The Business Year

Neil Mules

MOZAMBIQUE - Diplomacy

Here to Help

Special Envoy to the CPLP, Australia


Neil Mules is a Senior Career Officer with the Department of Foreign Affairs and Trade of Australia. He was appointed Ambassador to the Netherlands in August 2011. He was Australia’s Ambassador to Brazil from January 2008 to January 2011. From 2005 to 2008 he was Australia’s Ambassador to Mexico. He served as Head of the Australian Representative Office in Baghdad prior to being appointed as Australian Ambassador to Iraq in June 2004. He was appointed Special Envoy of the Prime Minister to the member states of the Community of Portuguese Language Countries (CPLP) in July 2010.

What are Australia’s main interests in Mozambique? In recent years the Australian government has moved to step up its role in the world given the size of the country’s economy […]

What are Australia’s main interests in Mozambique?

In recent years the Australian government has moved to step up its role in the world given the size of the country’s economy and the range of our contacts across the globe. Australia has very specific interests in multilateral organizations. We’re very present in the UN system, but there were some areas of the world that we had neglected a bit, especially in the non-English-speaking parts of Africa. We’ve now opened a few more embassies and are slated to open one in Senegal, but we needed to find a more creative way to expand our knowledge and to make contact with governments. I was asked to focus on Portuguese-speaking countries across the world, with a specific focus on those in Africa. I’ve spent the last year visiting and delivering our Prime Minister’s message about Australia and learning what we can do for or with African nations to boost relations. Much cooperation is facilitated through scholarship programs, but also, in countries like Mozambique, we have growing commercial and investment interests. Mozambique has similarities to Australia, including the geography and the significance of natural and mineral resources, such as coal. The level of Australian FDI in Mozambique has really shot up. After a slow start, there are now about 14 Australian companies investing in Mozambique, and there are others coming all the time to have a look. We know Mozambique very well because we worked closely with its people during strife toward the end of the apartheid system, in which Mozambique was a frontline state. The level of trade is $420 million a year, but that can only increase. It’s heading in the right direction.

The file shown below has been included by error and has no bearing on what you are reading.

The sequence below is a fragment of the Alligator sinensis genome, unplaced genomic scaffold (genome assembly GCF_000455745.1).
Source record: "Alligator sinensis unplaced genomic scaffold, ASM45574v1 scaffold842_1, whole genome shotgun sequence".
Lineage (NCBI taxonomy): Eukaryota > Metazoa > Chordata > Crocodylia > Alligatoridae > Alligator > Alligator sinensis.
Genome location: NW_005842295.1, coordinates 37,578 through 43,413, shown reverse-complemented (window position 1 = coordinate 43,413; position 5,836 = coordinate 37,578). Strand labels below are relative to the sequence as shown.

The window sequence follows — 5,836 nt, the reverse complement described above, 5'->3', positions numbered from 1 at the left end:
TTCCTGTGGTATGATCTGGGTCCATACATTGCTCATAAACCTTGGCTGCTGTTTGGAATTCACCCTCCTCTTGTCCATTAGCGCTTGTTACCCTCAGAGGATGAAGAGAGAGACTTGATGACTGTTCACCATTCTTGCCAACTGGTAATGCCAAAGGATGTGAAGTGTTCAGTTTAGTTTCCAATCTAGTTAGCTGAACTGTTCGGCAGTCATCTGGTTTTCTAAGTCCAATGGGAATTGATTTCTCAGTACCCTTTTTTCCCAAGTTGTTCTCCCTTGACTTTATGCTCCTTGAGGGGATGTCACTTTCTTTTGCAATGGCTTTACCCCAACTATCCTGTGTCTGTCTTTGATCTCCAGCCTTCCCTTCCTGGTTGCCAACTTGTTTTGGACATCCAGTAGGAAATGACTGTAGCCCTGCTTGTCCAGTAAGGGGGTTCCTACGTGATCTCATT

What commercial development assistance can Australia offer Mozambique?

We think we can be very helpful. Our former Foreign Minister Kevin Rudd signed a Memorandum of Understanding (MoU) covering our full range of cooperation with Mozambique at the African Union (AU) Summit in Equatorial Guinea at the beginning of 2012. That document provides the priorities for our activities in Mozambique and includes aspects such as food security, which is the biggest part of our work in Africa. The bilateral agreement with Mozambique also outlines development in all sorts of areas, including water, sanitation, and mining. This is not just about helping with extraction, but building a modern mining sector. We’ve now sent quite a significant number of Mozambicans to do courses in Australia or on study tours. We hold a big event called “Africa Down Under” every year, which brings the African mining sector to Perth for a large conference. Mozambique has been an important participant at the conference. This is a real pillar of our relationship with Mozambique. Obviously, there is mutual interest as we want Mozambique to be an attractive place for Australian companies to invest and the authorities here also want Australian companies to invest in Mozambique. During 2012, through our support five Mozambicans attended the International Geological Congress.

What is your outlook for Australia’s relationship with Mozambique?

When you decide to move to a deeper relationship with another country it takes a while to discover each other’s priorities and how you are best suited to work together and how you might add some value to the deal. You start off thinking that you can do everything and are very ambitious, then you start to refine things and look at the details and do things that really add value. That’s more than just offering 20 scholarships and saying “take your pick.” We obviously offer education opportunities, but we also offer much more tailored opportunities. We’ll have much more substance to what we do in the future. In an ideal world with an unlimited budget we would have a couple more embassies in Portuguese-speaking Africa. I am confident that will eventually have a bigger, permanent presence.



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